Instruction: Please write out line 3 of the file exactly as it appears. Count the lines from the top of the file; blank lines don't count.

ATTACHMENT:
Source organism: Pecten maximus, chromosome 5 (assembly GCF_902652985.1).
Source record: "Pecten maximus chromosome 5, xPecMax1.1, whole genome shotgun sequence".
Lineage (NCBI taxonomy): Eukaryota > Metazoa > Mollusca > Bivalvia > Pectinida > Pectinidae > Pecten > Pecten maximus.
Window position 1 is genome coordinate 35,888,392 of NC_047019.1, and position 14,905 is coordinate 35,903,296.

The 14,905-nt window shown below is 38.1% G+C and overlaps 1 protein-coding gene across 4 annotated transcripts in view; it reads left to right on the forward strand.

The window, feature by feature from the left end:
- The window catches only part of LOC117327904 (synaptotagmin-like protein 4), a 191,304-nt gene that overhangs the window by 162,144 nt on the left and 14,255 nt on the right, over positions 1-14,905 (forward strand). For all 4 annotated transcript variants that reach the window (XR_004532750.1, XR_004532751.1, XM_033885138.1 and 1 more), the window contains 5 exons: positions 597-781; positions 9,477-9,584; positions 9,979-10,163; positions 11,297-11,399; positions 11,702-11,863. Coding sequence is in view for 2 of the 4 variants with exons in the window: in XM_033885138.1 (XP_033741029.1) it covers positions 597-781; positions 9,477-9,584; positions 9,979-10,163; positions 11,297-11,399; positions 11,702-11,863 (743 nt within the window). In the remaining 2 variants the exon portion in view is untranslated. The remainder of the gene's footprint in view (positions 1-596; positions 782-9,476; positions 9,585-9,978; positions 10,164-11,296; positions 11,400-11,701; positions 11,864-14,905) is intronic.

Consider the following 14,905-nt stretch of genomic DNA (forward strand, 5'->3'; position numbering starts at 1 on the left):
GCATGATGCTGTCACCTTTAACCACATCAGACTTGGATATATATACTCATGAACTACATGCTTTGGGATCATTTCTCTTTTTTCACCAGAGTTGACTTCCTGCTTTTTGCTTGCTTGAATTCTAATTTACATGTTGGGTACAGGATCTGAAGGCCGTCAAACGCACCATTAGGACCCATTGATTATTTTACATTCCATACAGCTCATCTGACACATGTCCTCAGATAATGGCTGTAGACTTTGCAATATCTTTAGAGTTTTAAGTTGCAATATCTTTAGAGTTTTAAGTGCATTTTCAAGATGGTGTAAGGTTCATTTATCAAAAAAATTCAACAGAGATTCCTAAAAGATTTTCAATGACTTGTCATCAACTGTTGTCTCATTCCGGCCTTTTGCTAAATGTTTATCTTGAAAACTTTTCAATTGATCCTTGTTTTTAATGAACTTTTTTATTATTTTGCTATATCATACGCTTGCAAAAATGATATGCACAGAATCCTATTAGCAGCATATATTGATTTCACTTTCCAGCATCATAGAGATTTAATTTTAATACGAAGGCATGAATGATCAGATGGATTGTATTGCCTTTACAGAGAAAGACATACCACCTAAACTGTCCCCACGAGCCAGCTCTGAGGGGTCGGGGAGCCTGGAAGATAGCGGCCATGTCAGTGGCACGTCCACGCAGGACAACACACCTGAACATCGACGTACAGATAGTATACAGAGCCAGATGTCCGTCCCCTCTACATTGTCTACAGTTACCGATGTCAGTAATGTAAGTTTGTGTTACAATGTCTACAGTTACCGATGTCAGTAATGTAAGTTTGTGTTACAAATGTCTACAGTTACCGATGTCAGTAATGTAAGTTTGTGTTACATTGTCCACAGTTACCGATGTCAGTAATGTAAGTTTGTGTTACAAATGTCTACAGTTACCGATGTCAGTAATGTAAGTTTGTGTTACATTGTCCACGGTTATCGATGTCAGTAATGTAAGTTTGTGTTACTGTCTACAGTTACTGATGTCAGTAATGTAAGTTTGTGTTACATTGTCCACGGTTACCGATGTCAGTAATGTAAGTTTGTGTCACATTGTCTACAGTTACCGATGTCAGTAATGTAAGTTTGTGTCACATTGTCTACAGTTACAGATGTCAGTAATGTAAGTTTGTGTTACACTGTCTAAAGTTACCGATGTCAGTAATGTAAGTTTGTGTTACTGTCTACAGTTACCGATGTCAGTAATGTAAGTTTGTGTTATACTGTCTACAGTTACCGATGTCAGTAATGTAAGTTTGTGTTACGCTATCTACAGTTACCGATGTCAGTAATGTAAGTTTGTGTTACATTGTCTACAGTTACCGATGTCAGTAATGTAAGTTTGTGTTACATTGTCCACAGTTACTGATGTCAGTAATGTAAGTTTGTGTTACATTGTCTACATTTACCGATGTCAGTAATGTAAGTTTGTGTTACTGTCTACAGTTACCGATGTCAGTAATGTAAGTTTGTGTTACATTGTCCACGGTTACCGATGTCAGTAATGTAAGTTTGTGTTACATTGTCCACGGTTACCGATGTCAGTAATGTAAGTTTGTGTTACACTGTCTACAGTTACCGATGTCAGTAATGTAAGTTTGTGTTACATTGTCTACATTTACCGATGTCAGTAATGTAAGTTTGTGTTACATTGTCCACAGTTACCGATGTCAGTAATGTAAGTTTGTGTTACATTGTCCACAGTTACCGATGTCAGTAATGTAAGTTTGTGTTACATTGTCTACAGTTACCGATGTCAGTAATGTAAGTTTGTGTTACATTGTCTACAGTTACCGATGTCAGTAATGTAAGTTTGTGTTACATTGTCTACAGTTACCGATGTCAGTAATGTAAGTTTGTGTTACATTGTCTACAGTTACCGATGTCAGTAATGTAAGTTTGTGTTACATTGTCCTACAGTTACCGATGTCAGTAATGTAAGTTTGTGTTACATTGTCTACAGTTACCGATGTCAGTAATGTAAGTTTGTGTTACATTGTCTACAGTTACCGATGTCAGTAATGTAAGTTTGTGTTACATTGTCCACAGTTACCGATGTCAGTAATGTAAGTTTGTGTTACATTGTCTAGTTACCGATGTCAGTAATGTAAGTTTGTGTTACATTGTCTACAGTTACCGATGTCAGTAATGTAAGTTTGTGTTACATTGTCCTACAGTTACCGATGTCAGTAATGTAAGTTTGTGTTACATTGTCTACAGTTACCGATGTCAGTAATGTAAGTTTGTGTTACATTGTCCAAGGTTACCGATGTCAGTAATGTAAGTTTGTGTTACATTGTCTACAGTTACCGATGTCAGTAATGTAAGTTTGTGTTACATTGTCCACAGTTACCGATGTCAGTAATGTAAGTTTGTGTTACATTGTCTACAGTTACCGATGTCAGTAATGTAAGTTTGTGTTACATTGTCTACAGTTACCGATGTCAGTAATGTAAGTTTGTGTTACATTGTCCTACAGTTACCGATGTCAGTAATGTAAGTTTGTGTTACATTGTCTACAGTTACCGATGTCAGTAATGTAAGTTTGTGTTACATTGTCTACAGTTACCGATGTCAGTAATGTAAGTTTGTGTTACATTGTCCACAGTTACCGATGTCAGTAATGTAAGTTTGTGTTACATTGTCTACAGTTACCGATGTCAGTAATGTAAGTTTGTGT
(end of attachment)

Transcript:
Lineage (NCBI taxonomy): Eukaryota > Metazoa > Mollusca > Bivalvia > Pectinida > Pectinidae > Pecten > Pecten maximus.